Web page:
As I continue to write my fantasy series, I ponder on the names of the various members of the dynasty the series revolves around. I thought of names for the first and second books, but I am having trouble coming up with names for the third book. What would names fit for an Imperial Emperor or Empress? Do you guys have any suggestions? If so, please share. I can really use the help. Thank you.
My new book, Numen the Slayer, is in need of reviews. Twenty copies will be offered in either Kindle Unlimited or as a PDF file. If you are interested, please click on the link above. Thank you, Grady P. Brown.
Some people say that it is physically impossible for dragons to breathe fire, but in Numen the Slayer I went scientifical on how dragons breathe fire. I drew inspiration from the real-life insect known as the bombardier beetle. The bombardier beetle has several glands in its body that combines combustible chemicals and spray them at attacking predators. I once saw a video on Animal Planet of a bombardier beetle being attacked by a tarantula and the tarantula was left with a burnt face full of toxic chemicals. I used a similar concept with the dragons in Numen the Slayer. In my book, dragons have a pair of glands in their mouths that are full of combustible chemicals like the bombardier beetle. When the fire is not in use, the glands are sealed shut, but when the fire is in use the chemicals are sprayed from the dragon’s mouth in two streams. Individually, the chemicals are harmless, but when the streams cross the explode in a blast of flaming liquid. This liquid operates like napalm in which it sticks to whatever it touches and keeps burning until there is nothing left. Trying to wipe off the liquid will only smear it more. Also, like greek fire, dragon fire would spread and grow faster when exposed to water. The only way to extinguish dragon fire is to bury it in sand in order to starve it of oxygen. In addition to its obvious destructive capabilities, dragon fire also has beneficial properties to human civilizations. The ashes created from dragon fire are among the best fertilizer around similar to ash made from volcanoes and forest fires. Therefore, after a battle involving a dragon takes place farmers and merchants would flock to the battlefield to harvest the ashes because they not only provide bountiful crops but are highly profitable in markets.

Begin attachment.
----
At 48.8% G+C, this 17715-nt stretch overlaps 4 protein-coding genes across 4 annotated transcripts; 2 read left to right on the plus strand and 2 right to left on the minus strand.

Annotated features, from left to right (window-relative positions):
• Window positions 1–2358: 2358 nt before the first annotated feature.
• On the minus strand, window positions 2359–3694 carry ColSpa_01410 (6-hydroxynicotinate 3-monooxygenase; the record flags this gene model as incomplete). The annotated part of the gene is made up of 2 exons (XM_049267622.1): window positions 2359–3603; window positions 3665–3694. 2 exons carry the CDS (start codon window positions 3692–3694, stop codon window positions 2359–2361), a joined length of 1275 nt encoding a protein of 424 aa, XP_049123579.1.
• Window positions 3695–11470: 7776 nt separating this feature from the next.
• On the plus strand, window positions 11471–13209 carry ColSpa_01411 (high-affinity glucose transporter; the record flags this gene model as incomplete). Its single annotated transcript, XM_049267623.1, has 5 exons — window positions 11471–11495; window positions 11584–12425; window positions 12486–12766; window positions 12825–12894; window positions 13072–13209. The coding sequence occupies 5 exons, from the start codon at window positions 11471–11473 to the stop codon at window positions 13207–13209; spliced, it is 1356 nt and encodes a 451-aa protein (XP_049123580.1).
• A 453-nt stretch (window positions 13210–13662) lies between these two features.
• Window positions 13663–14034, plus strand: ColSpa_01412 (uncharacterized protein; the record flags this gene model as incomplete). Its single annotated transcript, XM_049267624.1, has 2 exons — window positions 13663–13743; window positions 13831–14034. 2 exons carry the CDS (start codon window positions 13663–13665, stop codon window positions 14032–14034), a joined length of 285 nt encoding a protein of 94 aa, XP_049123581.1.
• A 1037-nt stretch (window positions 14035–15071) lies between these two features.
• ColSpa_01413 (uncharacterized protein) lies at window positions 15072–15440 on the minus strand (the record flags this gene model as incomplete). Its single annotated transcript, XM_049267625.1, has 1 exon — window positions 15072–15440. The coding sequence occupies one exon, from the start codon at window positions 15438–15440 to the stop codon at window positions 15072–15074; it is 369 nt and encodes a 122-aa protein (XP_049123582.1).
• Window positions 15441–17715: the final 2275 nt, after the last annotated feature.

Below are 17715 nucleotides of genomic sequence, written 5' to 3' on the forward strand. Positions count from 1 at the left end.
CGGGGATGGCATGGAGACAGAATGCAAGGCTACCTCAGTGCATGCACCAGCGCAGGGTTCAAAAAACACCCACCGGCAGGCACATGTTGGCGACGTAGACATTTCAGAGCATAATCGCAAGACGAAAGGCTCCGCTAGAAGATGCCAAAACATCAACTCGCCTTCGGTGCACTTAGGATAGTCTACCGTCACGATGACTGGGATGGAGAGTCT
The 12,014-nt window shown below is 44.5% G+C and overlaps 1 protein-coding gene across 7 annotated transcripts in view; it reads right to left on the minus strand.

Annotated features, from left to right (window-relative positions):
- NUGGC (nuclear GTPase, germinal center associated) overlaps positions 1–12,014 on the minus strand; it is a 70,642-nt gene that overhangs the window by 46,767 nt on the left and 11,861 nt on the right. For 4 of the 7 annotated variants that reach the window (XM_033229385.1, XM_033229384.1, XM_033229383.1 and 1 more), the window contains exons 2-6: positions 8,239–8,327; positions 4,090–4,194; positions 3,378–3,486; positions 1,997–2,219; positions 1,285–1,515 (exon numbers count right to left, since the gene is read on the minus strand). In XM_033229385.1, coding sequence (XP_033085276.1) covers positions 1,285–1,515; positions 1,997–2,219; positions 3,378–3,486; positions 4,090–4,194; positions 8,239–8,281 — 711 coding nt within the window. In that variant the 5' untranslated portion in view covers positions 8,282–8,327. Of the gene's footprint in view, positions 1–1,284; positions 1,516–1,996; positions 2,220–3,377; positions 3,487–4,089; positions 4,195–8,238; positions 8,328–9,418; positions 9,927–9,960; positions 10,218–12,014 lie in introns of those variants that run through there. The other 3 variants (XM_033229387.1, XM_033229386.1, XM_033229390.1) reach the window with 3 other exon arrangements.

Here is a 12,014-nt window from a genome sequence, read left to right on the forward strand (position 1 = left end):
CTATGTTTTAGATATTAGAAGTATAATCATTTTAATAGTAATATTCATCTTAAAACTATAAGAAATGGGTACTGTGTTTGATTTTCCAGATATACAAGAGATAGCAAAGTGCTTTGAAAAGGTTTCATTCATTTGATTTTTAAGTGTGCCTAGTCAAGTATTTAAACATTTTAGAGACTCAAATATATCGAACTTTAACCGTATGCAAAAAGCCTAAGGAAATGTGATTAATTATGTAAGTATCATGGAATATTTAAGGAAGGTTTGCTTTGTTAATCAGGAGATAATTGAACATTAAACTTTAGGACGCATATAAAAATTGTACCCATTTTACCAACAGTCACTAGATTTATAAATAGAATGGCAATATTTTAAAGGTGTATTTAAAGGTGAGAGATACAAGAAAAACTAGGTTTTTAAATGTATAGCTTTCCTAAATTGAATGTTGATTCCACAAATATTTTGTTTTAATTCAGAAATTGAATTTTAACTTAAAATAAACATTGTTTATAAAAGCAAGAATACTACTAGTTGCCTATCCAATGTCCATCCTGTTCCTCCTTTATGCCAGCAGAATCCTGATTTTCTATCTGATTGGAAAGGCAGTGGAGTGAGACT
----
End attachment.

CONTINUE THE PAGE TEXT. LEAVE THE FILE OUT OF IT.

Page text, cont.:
In Numen the Slayer, I depicted a major battle that unfolds throughout the story. It takes place at the castle of Foxden and pits 500 archers and crossbowmen and 700 men-at-arms against 14,000 infantry, 2,000 archers, and 2,000 cavalry. I drew inspiration for this battle by researching the various weapons and tactics used in medieval sieges. I did not base this battle on any one historical battle. I will not say if the defenders will receive a relief force or the invaders will conquer the castle. All I can say is that it is the best collection of battle scenes I have ever written. I am expecting to write more battle scenes like this as the Magnus Dynasty Saga progresses.